admin Feb 02, 2010 No Comments
Response to Global Survey Indicates Greater Investment Risks Ahead
A recent survey by business consultants McKinsey & Co. suggests corporate managements should come up with new game plans, based on the lingering crises in global finance.
They say signals by players in the financial markets, as well as pundits and policy makers, are espousing an unreal notion that recovery from the recession has begun. However, global business managers are far less certain and exhibiting doubts and confusion about the certitude of a business recovery.
For stock investors, the conclusions from McKinsey’s worldwide survey of 1,600 business executives, delving into their current outlook for the world economy, portends a longer recovery than is generally expected.
Bear in mind that the National Bureau of Economic Research (NBER) – the referees that establish benchmarks in US business cycles – are mum on the subject. Is McKinsey suggesting the presence of that old bromide: “Fools rush in, where wise men fear to tread”?
The short-termed optimists, or are they opportunists, include skilled experts too, however. FED Chair Ben Bernanke said the recession is probably over, according to AP’s Jeaninne Aversa in the Huffington Post of November 16, 2009. In addition, in an address on the same day to the Economic Club of New York, Bernanke said he expects modest growth in 2010. Of course, that raises the question: When is growth a recovery?
In the results of the McKinsey survey, a scant 20% of the executives believed a normal recovery – one beginning in late 2009 – is probable, while 42% held that 2010 would be flat, in terms of economic activity, much less a recovery.
Around 33% held that a form of post-recession blues would be represented by a prolonged sluggishness of less than 1% annually, for several years. The seven percent remainder of respondents in the survey believed that a double-dip recession was the likely scenario.
Except for the 20% of managers expecting a recovery starting in 2009, those expectations are not the earmarks of a true bull market. Naysayers might even see a K-wave forming.
The survey meisters used a sampling of both developed and developing countries. Representing developed economies were the European Union, United Kingdom, Japan and the United States. Developing countries included Brazil, Central Eastern Europe, China, India and Russia.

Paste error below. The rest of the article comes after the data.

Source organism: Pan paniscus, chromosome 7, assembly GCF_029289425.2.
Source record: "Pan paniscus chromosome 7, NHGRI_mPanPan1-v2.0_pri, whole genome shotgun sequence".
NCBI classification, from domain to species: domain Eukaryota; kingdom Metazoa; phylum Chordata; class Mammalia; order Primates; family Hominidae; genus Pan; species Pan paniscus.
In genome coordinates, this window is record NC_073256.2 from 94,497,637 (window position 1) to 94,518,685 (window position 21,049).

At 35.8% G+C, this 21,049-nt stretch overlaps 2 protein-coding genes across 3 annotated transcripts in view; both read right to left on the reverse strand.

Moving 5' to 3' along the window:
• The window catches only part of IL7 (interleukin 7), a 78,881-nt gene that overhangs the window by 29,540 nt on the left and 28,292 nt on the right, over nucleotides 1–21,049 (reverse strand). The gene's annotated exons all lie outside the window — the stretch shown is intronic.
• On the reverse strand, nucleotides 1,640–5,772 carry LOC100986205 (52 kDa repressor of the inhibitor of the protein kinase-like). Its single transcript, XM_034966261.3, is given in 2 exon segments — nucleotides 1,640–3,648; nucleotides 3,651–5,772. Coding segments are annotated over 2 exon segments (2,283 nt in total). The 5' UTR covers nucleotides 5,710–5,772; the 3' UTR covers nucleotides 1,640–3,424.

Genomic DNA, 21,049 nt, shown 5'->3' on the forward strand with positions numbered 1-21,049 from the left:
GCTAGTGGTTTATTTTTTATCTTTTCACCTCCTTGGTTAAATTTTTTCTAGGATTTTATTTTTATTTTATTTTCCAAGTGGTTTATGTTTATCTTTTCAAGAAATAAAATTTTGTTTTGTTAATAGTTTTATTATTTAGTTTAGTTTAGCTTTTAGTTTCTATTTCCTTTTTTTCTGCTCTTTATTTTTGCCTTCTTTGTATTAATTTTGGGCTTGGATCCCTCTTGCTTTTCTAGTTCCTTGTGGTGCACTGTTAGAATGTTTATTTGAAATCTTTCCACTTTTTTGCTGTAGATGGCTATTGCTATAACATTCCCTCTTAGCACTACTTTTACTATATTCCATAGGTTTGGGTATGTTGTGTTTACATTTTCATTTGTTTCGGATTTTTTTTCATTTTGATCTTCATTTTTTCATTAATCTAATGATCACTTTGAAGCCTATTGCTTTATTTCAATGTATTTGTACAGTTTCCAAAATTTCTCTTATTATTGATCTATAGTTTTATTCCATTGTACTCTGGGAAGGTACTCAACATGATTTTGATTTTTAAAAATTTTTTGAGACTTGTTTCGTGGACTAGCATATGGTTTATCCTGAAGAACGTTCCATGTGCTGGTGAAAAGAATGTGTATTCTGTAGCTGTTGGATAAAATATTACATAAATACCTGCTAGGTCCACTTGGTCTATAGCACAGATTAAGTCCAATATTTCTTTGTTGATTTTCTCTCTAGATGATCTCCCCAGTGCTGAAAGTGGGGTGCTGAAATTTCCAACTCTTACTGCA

They polled managers on expectations for a collection of key economic indicators, which in the macroeconomic category included:
The study used the following economic indicators in questions about credit and capital markets:
McKinsey avers that the survey was broad enough to reflect global conditions and attitudes. In focusing on how managers in individual countries are coping, they say developing countries are better situated and understandably more optimistic than those of developed ones. The following ranking shows how far along countries are, in recovering to the conditions of the prior expansion peak in December 2007.
First, they point out that when the unprecedented stimuli by governments and central banks that ended the short-term predicaments in capital and credit markets in 2008 and 2009 are exhausted, what will happen? The study suggests a drying up of risk capital and lower capital returns, in the global financial system.
The next factor in explaining the chaos in expectations among managers is their difficulty in understanding the explosion of economic data, in today’s digital blizzard. News is often relegated to sound bites and passes through the brain in a nanosecond. The big picture even for experts is difficult to focus on.
The third reason for the managers’ plight is the kind of shift going on in the tectonic plates of the global financial bedrock. McKinsey asserts the crisis had multiple land mines, setting off problems that while related, were never in lock step. Consequently, retarded credit paralyzed inventory accumulation, so that purchasing agents are only recently compensating with bigger orders.
Another factor making certainty of recovery obscure is the reduction of consumer debt and a corresponding increase in the US savings rate, which has risen to 4% from pre-recession levels of zero. If national income does not grow, a 1% increment in consumer savings reduces consumer spending by $100 billion in the US.
Following the survey, McKinsey & Co. partnered with the McKinsey Global Institute to develop modeling to master the complexities of the world economy today. They recently developed four economic scenarios for the US economy.
A $2 trillion range in possible outcomes exists in GDP. The spread is from 10% higher than it is today to 3% lower, by 2012. That chasm suggests much risk and uncertainty ahead for investors in US stocks.
In view of higher rankings for developing countries, investors might want to look closely at equities and mutual fund shares representing investment in certain foreign regions. The exposure to dollar depreciation could be minimal. The US dollar has already declined 15% in exchange value with the Euro since February 2009, according to data on x-rates.com.
However, in the volatile climate McKinsey’s survey reflects, investors should also expect a bumpy ride and remain agile, wherever their holdings are sited.